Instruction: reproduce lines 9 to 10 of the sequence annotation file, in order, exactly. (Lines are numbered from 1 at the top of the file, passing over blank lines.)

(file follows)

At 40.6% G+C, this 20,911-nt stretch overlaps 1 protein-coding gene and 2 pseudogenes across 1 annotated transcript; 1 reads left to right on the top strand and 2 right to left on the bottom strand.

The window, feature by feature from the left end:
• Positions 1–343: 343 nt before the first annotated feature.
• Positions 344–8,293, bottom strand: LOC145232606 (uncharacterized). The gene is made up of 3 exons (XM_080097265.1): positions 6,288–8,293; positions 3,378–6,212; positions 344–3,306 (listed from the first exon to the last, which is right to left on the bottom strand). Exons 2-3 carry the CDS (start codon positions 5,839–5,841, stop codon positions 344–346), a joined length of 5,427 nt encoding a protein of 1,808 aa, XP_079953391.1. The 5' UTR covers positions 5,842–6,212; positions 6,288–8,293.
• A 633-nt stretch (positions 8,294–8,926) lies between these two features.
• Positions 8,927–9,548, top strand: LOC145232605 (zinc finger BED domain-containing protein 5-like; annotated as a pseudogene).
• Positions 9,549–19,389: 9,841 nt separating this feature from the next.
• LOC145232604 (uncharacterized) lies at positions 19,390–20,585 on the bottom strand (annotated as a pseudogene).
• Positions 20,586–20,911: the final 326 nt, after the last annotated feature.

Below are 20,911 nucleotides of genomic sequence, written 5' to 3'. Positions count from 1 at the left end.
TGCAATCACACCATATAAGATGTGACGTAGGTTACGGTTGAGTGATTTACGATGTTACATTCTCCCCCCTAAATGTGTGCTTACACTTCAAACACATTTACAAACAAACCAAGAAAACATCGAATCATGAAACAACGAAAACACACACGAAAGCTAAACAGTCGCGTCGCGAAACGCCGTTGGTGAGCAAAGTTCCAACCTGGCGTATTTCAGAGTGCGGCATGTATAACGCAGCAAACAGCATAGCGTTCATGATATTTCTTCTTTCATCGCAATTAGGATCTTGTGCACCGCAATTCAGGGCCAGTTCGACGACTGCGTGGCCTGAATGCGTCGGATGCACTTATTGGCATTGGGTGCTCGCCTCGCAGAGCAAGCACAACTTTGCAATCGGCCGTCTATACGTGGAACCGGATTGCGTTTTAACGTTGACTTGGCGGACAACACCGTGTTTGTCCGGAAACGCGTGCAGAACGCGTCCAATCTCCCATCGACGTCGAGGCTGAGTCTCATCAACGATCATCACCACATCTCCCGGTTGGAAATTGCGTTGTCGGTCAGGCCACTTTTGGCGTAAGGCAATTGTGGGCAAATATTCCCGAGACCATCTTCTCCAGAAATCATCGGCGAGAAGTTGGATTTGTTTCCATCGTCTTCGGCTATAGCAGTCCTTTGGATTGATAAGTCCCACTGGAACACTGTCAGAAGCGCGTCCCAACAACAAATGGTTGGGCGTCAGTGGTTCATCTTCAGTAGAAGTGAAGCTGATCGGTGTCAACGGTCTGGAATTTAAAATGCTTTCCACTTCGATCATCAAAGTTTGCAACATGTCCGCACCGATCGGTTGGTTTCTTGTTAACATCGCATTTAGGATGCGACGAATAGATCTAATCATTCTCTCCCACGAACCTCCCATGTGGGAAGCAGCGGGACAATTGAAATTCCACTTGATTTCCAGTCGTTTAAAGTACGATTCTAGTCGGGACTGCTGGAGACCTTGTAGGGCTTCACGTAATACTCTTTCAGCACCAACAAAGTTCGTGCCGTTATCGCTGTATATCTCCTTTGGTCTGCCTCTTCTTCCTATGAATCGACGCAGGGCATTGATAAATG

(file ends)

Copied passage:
• Positions 20,586–20,911: the final 326 nt, after the last annotated feature.

Below are 20,911 nucleotides of genomic sequence, written 5' to 3'. Positions count from 1 at the left end.